The gold five-pound piece of 1839, though not as spectacularly rare as the Edward VIII pattern coins, is arguably one of the most beautiful coins in the world. On the obverse it shows William Wyon’s famous Young Head portrait of Queen Victoria, considered to be the finest of all Wyon’s portraits of the queen. The reverse is also the work of Wyon and, drawing its theme from Spenser’s Faerie Queene, depicts the queen as Una guiding the British lion. There is a powerful contrast between the restrained energy conveyed by the lion and the peace and grace of the standing figure of Una. The design is an unusual one for a British coin and has given the coin its familiar name of the Una and the lion five-pound piece.
Beautiful though it undoubtedly is, the coin has been criticised for being too medallic. In a sense this is unfair since the Royal Mint records contain no evidence that the Unas were ever to be struck for circulation. On the contrary, all the indications are that they were never intended to be anything other than proof coins and that they were primarily made for inclusion in the specimen sets of the first Victorian coins. These sets, dated 1839, were finally ready for distribution to collectors in 1843, but the Una in fact continued to be struck on occasion long after the sets had been completed.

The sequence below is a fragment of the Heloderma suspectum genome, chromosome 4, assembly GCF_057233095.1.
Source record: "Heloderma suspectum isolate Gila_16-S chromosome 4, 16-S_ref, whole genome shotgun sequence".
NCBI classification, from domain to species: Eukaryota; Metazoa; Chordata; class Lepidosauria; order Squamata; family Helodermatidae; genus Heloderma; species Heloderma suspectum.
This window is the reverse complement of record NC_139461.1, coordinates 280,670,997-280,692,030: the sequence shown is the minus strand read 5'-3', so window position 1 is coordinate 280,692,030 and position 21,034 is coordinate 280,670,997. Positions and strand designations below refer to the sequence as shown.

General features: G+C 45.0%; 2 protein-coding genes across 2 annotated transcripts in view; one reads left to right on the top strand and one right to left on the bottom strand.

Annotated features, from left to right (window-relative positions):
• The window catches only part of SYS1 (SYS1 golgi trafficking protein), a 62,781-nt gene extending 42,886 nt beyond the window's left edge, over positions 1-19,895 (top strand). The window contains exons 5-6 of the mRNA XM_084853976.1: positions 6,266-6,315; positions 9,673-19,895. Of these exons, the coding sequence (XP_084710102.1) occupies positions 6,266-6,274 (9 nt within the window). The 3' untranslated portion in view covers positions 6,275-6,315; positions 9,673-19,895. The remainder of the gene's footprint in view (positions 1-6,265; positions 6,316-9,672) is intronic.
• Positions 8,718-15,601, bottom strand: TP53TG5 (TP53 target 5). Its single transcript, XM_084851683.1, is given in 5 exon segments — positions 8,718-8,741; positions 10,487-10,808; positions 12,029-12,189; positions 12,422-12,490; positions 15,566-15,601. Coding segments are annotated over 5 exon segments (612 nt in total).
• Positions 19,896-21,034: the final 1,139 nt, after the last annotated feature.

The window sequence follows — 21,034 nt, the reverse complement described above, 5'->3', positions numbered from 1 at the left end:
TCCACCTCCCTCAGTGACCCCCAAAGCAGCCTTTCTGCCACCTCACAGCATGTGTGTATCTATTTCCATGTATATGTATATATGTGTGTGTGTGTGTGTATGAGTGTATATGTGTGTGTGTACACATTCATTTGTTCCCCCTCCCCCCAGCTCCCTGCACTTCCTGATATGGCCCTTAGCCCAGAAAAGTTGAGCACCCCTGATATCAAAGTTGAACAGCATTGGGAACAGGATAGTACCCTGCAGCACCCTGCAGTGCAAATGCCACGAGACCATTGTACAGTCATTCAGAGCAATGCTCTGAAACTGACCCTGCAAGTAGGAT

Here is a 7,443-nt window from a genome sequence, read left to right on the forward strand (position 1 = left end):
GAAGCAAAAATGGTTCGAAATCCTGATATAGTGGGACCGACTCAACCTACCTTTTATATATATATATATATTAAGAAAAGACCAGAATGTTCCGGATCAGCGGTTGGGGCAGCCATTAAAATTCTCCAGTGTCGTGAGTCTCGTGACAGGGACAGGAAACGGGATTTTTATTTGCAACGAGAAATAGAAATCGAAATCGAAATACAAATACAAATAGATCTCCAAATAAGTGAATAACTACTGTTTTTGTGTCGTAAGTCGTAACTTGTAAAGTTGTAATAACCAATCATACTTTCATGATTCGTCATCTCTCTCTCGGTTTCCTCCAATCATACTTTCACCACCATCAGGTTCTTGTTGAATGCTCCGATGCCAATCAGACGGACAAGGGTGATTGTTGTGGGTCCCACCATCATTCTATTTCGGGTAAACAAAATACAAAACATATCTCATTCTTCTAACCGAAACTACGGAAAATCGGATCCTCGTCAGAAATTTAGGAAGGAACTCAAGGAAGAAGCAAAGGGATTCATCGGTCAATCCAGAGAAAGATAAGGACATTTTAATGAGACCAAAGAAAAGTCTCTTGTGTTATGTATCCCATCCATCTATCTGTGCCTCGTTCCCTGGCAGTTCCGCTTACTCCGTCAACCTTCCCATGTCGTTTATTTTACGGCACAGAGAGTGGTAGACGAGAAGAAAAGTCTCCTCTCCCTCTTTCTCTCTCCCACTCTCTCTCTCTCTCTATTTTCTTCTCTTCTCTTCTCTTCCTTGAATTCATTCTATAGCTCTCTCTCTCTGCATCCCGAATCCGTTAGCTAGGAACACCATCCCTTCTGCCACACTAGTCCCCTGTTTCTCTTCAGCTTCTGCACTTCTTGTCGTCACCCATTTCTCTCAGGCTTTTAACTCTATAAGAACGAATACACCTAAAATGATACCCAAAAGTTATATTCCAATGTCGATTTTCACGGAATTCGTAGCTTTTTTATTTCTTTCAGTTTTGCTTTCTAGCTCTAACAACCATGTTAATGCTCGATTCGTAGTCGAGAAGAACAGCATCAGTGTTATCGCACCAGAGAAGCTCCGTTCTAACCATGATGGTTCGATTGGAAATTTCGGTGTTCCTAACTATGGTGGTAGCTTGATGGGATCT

The total number struck is nevertheless no more than a few hundred. Yet for a rare coin it is surprising how many variations can be found among the surviving pieces. There are different metals, differing types of edge, differing patterns of ornamentation on the queen’s hairbands, and the different reverse reading DIRIGIT in the inscription instead of DIRIGE. It is therefore particularly fortunate that the Royal Mint Museum should contain no fewer than 13 specimens. Two are in gold, four in silver, two in bronzed copper and the remainder, including impressions from the unfinished dies, in tin. Between them they cover most of the varieties which have so far been identified.